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Mass Exodus From Georgia Republican Senate Campaign

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AP Photo / David Goldman

"We had a preliminary meeting yesterday morning and I don't think we agreed as a team to resign. I think we all made our own decisions," Allen told TPM in a separate interview on Tuesday. "We all believed the campaign needed to go one direction and I think we all just came to the same realization this is not serving Phil well, it's not serving us well."

In an interview with Roll Call Lake said he and Gingrey disagreed about aspects of the campaign. 

"We just had some disagreements on overall campaign vision and structure, and everything kind of falls under that umbrella," Lake said. "When that happens, you try to work it out, and when you can’t work it out, you sit down and have difficult discussions on how to move forward."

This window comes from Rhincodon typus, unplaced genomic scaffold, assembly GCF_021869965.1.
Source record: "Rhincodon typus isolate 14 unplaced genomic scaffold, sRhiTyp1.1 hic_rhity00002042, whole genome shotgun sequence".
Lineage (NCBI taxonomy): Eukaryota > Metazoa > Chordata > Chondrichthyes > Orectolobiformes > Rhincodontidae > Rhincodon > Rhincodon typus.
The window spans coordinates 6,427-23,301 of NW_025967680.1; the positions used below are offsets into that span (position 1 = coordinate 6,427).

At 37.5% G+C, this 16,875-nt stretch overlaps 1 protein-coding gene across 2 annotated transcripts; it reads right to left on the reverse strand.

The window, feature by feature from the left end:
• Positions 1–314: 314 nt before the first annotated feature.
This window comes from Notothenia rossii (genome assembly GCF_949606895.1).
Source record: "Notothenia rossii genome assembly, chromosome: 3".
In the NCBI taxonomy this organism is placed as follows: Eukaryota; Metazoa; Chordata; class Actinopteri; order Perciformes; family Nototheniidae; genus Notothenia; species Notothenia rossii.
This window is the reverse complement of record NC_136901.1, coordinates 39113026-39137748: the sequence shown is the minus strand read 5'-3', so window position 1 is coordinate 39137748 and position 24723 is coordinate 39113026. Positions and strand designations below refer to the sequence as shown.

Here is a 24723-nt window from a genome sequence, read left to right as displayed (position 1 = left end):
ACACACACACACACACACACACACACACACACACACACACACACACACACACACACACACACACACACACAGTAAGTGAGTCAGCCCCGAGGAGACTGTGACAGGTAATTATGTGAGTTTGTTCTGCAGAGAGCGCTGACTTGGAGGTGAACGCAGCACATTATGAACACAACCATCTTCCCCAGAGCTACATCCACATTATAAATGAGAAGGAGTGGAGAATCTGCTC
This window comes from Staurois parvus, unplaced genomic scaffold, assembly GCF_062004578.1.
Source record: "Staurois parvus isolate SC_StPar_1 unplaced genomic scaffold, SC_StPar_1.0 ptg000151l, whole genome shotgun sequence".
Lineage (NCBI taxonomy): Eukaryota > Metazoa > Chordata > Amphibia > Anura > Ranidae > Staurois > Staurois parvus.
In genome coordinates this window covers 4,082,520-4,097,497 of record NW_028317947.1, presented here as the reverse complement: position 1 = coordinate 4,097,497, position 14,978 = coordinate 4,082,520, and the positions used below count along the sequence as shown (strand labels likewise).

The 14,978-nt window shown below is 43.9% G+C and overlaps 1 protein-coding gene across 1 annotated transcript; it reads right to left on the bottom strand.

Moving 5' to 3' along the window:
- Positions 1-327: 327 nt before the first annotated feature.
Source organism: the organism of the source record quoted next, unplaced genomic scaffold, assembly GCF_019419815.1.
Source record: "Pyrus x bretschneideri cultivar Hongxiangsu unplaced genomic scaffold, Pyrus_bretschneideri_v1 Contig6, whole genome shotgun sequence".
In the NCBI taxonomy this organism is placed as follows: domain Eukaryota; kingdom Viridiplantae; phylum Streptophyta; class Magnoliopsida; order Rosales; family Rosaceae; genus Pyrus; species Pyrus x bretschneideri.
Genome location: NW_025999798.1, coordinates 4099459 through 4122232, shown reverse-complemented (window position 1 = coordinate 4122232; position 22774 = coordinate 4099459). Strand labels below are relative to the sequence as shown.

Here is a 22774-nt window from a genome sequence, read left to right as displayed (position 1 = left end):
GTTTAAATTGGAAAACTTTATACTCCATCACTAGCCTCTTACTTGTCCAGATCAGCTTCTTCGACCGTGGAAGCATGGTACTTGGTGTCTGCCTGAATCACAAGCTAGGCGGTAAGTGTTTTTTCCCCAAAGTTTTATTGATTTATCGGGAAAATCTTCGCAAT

The departures come a week after Gingrey's campaign released an ad in which Gingrey promises to either help repeal Obamacare during his first year in office or go home.

Gingrey's office released a statement thanking the departing campaign staff for their work.

"I’m deeply grateful and appreciative of their efforts on behalf of my campaign, without which we could not have gotten this far," Gingrey said in a statement. "They helped us get up and running and saw us through its first phase, up to my 'Repeal or Go Home' pledge. And now as my campaign enters its next phase, I remain committed to my pledge to repeal Obamacare or return home and am energized by the support and encouragement I continue to receive."

In September Gingrey complained that while his staff could leave government and make $500,000 as lobbyists he is stuck in Congress making just $172,000 a year. And in January, Gingrey defended former Rep. Todd Akin's (R-MO) "legitimate rape" comment as "partly right."

This post was updated.